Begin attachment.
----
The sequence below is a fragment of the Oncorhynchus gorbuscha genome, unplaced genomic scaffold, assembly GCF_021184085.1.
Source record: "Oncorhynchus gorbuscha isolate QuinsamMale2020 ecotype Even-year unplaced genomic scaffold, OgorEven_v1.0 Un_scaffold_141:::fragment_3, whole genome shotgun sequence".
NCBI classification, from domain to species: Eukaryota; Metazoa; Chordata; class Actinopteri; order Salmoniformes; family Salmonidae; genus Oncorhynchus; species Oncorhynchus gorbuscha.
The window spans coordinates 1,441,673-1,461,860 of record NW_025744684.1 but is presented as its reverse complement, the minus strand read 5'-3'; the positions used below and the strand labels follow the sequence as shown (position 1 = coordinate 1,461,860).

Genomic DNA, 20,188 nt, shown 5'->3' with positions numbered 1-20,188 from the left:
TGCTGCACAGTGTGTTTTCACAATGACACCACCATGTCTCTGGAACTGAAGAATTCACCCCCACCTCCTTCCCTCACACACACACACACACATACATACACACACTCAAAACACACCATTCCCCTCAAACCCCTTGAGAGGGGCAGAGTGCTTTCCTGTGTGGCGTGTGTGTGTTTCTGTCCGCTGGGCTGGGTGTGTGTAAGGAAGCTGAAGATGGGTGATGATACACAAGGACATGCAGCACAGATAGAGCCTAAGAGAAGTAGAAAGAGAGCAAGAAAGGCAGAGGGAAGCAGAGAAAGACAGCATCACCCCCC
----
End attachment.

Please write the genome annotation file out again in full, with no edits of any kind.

The sequence below is a fragment of the Oncorhynchus gorbuscha genome, unplaced genomic scaffold, assembly GCF_021184085.1.
Source record: "Oncorhynchus gorbuscha isolate QuinsamMale2020 ecotype Even-year unplaced genomic scaffold, OgorEven_v1.0 Un_scaffold_141:::fragment_3, whole genome shotgun sequence".
NCBI classification, from domain to species: Eukaryota; Metazoa; Chordata; class Actinopteri; order Salmoniformes; family Salmonidae; genus Oncorhynchus; species Oncorhynchus gorbuscha.
The window spans coordinates 1,441,673-1,461,860 of record NW_025744684.1 but is presented as its reverse complement, the minus strand read 5'-3'; the positions used below and the strand labels follow the sequence as shown (position 1 = coordinate 1,461,860).

Genomic DNA, 20,188 nt, shown 5'->3' with positions numbered 1-20,188 from the left:
TGCTGCACAGTGTGTTTTCACAATGACACCACCATGTCTCTGGAACTGAAGAATTCACCCCCACCTCCTTCCCTCACACACACACACACACATACATACACACACTCAAAACACACCATTCCCCTCAAACCCCTTGAGAGGGGCAGAGTGCTTTCCTGTGTGGCGTGTGTGTGTTTCTGTCCGCTGGGCTGGGTGTGTGTAAGGAAGCTGAAGATGGGTGATGATACACAAGGACATGCAGCACAGATAGAGCCTAAGAGAAGTAGAAAGAGAGCAAGAAAGGCAGAGGGAAGCAGAGAAAGACAGCATCACCCCCC